UPDATED 10:15 AM PT – Monday, June 21, 2021
Democrats have been faced with a steep hill to climb to get their infrastructure package passed. As lawmakers have made efforts to hash out a bipartisan infrastructure deal, Democrats have played tug-of-war between the more moderate and radical members of their party.
As of Sunday, a bipartisan group of 21 senators have worked on a $1.2 trillion plan. The group includes 11 Republicans, nine Democrats and one Independent. The bill’s price would be a far cry from the White House’s initial $4 trillion proposal.
Even with the bipartisan support, there’s still a chance that effort can fall short of garnering the 60 votes normally needed to pass through the Senate. If Democrats try to pass a smaller package through reconciliation, it seems unlikely to pass through without both progressive and moderate Democrats on the same page given the party’s razor thin Senate majority.
Crumbling transportation infrastructure in rural Illinois needs stronger federal attention, especially when residents and businesses rely on sound roads & bridges. Rural America needs a bipartisan solution.
— Senator Dick Durbin (@SenatorDurbin) June 21, 2021
Radical left-wing lawmakers have signaled their unwillingness to budge on issues like so-called climate change, social welfare programs and gas tax. This includes Senate Budget Committee Chairman Bernie Sanders (I-Vt.), who has floated a bill as large as $6 trillion.
“We have a situation right now where people throughout this country cannot afford child care, elderly people cannot afford hearing aids or dental care,” he expressed. “We have a disaster in terms of climate impacting this country right now. How do you go forward?”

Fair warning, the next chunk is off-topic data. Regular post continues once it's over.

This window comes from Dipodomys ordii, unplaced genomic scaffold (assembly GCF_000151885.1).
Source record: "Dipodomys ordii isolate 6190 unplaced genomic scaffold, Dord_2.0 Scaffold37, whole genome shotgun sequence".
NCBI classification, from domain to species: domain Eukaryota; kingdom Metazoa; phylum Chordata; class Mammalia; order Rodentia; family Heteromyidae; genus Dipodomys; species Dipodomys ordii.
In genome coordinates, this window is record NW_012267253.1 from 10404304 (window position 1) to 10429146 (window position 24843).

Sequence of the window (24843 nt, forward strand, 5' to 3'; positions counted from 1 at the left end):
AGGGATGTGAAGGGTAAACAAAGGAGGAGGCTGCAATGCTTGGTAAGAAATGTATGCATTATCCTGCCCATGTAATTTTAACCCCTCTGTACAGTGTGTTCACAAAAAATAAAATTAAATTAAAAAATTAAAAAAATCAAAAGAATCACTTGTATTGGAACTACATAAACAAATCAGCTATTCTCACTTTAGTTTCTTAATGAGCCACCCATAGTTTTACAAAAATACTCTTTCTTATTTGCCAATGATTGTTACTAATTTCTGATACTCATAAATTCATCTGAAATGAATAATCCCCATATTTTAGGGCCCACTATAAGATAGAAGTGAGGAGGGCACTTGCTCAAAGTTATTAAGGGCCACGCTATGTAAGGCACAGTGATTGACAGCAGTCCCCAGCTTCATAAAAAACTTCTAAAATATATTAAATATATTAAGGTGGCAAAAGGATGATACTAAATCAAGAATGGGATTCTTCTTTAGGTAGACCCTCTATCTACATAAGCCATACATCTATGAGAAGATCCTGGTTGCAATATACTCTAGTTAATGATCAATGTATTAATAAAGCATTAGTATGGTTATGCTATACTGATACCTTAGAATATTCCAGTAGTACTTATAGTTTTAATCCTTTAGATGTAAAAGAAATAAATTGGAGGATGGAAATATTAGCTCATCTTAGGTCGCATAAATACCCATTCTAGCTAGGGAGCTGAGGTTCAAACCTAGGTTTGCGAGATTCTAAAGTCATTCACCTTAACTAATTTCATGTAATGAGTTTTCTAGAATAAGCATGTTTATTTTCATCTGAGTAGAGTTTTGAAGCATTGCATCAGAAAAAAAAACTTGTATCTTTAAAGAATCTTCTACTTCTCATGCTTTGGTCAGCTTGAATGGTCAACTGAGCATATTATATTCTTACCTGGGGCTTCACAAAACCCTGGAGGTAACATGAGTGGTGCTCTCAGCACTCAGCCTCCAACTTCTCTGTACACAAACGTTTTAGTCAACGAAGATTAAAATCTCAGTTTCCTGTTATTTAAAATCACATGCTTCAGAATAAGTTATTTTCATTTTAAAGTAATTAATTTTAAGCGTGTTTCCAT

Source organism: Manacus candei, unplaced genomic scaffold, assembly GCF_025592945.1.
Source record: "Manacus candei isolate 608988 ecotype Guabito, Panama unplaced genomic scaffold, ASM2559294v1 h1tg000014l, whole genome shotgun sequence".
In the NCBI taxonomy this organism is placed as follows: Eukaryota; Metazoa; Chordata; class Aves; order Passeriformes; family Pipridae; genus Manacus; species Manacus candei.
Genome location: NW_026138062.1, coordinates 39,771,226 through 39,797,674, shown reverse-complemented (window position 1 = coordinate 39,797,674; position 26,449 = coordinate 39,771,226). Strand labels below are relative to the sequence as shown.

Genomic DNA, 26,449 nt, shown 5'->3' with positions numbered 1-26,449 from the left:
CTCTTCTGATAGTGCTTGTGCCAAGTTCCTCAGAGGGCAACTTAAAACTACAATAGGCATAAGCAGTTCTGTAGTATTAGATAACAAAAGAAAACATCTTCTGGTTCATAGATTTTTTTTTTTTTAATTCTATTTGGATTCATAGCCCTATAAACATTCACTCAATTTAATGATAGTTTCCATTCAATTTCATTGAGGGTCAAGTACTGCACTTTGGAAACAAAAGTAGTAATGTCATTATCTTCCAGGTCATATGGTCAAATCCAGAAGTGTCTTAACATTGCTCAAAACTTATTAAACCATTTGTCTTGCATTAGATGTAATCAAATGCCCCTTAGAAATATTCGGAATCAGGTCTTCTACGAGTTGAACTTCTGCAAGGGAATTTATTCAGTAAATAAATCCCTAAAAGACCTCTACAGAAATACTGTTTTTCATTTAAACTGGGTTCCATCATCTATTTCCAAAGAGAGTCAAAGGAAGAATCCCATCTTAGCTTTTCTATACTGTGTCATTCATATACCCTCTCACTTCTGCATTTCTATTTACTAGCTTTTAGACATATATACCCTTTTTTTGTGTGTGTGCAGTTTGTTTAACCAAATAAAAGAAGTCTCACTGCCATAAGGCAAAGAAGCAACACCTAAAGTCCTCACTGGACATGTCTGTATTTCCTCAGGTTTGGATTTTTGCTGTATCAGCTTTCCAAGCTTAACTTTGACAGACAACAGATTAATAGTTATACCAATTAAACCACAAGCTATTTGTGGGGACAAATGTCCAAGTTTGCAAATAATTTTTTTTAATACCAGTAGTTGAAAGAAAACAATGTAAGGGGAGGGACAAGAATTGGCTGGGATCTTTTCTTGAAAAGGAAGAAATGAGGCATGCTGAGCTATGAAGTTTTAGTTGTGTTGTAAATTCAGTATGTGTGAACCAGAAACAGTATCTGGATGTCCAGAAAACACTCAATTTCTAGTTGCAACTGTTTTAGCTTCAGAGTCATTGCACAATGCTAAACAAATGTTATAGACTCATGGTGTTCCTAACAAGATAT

In 1965, half of all seniors over the age of 65 had no medical insurance. The passage of Medicare ended that injustice.
Now, in 2021, we can continue to fulfill the promise of Medicare by expanding it to include dental care, eyeglasses, and hearing aids. Let’s get it done.
— Bernie Sanders (@BernieSanders) June 19, 2021
Congressional leaders have floated two packages: one that would be bipartisan and one that would would be far larger, which they would try to pass through reconciliation.
“Both are moving forward, the bipartisan track and the track on reconciliation,” Sen. Chuck Schumer (D-N.Y.) explained. “Both we hope to get done in month of July, both the budget resolution and the bipartisan bill.”
However, moderate lawmakers such as Joe Manchin (D-W.Va.) and Kyrsten Sinema (D-Ariz.) are expected to throw a wrench in that plan. Manchin has a history of thwarting Democrat efforts to forgo bipartisanship, including his recent attempt to pass a bipartisan voting bill with the For the People Act, his opposition to a $15 minimum wage and his opposition to eliminating the Senate filibuster.
Meanwhile, Sinema went viral for her vote against the $15 minimum wage and her decision not to show up for a vote on whether to continue with the January 6 commission.